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Nasdaq Tech Spotlight: Challenges in the Catastrophe Risk Modelling Market

Discover the challenges in the catastrophe risk modelling market featuring Matthew Jones, Head of ModEx Product at Nasdaq, and James Lay, Commercial Director of ModEx at Nasdaq.

Nasdaq Tech spotlights ModEx featuring Matthew Jones, Head of ModEx Product at Nasdaq, and James Lay, Commercial Director of ModEx at Nasdaq. Jones discusses key challenges in the insurance catastrophe risk modelling market, while Lay outlines the benefits of using models available on Nasdaq ModEx - an independent, multi-vendor catastrophe risk modelling platform. Below is a transcript, which has been lightly edited for clarity.

Q: Matt, what are the key challenges you see in the re/insurance cat risk modelling market?

Matthew Jones: There are many challenges in the catastrophe risk modeling market. We've written a white paper on this subject, so I would encourage you to take a look at that if you're interested. But the two challenges I want to highlight right now are the challenges of cost and choice. The overall cost of catastrophe modeling is really high for a couple of reasons. One is that in a duopoly market, as you can imagine, license fees are very high. That's inevitable in such markets. But also, the infrastructure - the servers, the computing equipment that goes with these catastrophe models - is significant. The cost of buying, deploying and running such servers, along with the IT project costs, can be significant. So, cost is a challenge.

Choice is also a challenge, one of the reasons is that currently, a set of models from one vendor will be on the platform for that vendor. If an insurer, reinsurer or broker wants to change models, they have to change platforms. If they want to add a new set of models, they have to add a new platform. And that's another costly IT project. What that means is it is very hard, actually, to change models or to add new models, and that limits the choice available to insurers, reinsurers or brokers. It essentially limits their ability to change or to improve their view of risk, which we view as a bad thing.

Q: How is ModEx helping the re/insurance industry meet current challenges?

MJ: ModEx is helping meet some of these challenges by providing a much better choice of models in a much easier way to end-users like insurers, reinsurers and brokers. So, the very fact that multiple vendors of these models can put their models on the same platform means that now insurers, reinsurers and brokers don't need a complicated IT project to swap between different models. They can switch on or off models very easily, and this increases the choice available to the market.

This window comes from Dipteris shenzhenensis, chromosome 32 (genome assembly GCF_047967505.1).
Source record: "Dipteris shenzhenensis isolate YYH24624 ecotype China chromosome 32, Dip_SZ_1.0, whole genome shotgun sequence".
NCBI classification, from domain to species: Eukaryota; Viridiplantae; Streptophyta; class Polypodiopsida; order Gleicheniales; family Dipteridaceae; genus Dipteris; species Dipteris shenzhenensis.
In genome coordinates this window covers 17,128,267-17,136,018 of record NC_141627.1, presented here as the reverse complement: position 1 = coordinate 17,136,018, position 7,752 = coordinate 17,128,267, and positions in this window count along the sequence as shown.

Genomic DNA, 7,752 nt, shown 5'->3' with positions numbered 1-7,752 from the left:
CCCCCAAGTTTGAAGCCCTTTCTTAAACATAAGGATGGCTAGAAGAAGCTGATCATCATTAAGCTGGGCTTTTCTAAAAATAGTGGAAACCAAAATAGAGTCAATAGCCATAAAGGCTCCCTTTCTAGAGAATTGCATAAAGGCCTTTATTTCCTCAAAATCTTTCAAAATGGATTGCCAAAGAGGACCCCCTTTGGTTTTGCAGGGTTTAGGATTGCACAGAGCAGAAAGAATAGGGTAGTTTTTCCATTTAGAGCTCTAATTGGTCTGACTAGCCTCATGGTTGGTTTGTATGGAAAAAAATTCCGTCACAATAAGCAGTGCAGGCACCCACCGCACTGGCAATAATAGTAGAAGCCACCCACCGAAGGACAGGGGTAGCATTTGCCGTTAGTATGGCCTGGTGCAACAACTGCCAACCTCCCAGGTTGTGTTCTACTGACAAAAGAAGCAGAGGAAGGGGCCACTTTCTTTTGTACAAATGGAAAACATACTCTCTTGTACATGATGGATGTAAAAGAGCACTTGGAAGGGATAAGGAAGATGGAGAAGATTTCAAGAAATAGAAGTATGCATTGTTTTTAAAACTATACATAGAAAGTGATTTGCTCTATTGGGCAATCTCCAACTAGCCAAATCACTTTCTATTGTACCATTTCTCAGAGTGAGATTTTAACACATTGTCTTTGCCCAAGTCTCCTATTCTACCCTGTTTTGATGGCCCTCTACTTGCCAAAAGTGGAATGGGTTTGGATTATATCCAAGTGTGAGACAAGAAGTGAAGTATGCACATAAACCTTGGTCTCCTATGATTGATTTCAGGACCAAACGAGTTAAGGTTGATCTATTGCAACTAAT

ModEx also provides a much more efficient route to market for new firms that want to build models. We also see that new firms, maybe groups out of academia, that have good knowledge in a certain area of science or engineering, now have a route to market for their products. So, we're seeing it encouraging new participants in the catastrophe risk modeling field, which we think is a very positive thing.

Q: James, if you are an insurance or reinsurance firm, what are the primary benefits of using ModEx?

James Lay: If you're a reinsurance firm or an insurance firm or insurance broker even, the benefits of getting involved with ModEx are that you suddenly get access to a really wide community, a vibrant ecosystem of model developers and providers. We already have around 10 different independent providers on our platform, and that number will continue to increase. That will, over the course of the next year or so, mean that we'll have several hundred potential model perils covered within the ModEx system. There's a huge value there. You've got one platform to access one system of financial modeling underneath it. And you've got access to a plethora of different modeling companies, some of which are arguably the best in their field.

Q: If this sounds interesting, how do you get started with Nasdaq ModEx?

JL: There's a number of ways that clients can get involved with ModEx, one of the ways that is gaining a lot of traction is the opportunity to actually evaluate and test some of these models on the ModEx system. There are three good use cases for that: You get to test the model itself, have a look at the underlying science behind it and check that the losses make sense for your portfolio, you can check the Oasis modeling framework and get access to how the Oasis components work underneath, and you get access to the ModEx user experience. This is all something that we provide as a free of charge service. So, I'd say that is a really effective way of getting involved and getting some good grounding with the product.

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